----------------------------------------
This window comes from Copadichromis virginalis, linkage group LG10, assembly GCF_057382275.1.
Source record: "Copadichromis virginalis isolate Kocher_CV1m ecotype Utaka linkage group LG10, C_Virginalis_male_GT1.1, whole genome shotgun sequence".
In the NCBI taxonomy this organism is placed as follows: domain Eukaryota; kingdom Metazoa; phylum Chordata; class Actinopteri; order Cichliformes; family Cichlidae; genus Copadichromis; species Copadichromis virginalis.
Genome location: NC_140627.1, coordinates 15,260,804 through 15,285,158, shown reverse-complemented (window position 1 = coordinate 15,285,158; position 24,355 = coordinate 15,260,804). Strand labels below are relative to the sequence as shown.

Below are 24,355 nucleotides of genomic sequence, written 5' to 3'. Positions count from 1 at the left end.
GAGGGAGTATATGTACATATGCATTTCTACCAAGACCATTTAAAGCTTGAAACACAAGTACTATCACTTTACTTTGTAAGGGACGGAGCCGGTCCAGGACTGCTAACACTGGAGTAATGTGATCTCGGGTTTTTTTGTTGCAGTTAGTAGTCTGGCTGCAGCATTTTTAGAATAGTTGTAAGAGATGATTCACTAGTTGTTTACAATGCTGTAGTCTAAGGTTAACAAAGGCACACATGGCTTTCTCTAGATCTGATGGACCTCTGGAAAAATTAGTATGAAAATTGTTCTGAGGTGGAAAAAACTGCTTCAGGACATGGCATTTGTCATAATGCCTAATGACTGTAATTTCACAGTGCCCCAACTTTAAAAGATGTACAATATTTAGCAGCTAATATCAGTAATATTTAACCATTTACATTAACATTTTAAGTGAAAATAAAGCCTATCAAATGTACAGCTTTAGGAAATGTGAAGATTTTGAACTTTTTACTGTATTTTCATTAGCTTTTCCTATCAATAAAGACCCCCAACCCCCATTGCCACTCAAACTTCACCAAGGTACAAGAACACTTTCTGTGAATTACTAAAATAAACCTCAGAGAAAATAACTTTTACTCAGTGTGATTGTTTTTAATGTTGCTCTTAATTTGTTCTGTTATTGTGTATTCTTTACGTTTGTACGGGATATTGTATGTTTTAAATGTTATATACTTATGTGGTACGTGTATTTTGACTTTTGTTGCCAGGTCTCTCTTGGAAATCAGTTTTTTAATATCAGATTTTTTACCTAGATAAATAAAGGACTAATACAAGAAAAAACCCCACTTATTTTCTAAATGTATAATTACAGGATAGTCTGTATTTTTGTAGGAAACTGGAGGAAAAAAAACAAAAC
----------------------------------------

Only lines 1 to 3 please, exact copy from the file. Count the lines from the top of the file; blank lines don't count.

This window comes from Copadichromis virginalis, linkage group LG10, assembly GCF_057382275.1.
Source record: "Copadichromis virginalis isolate Kocher_CV1m ecotype Utaka linkage group LG10, C_Virginalis_male_GT1.1, whole genome shotgun sequence".
In the NCBI taxonomy this organism is placed as follows: domain Eukaryota; kingdom Metazoa; phylum Chordata; class Actinopteri; order Cichliformes; family Cichlidae; genus Copadichromis; species Copadichromis virginalis.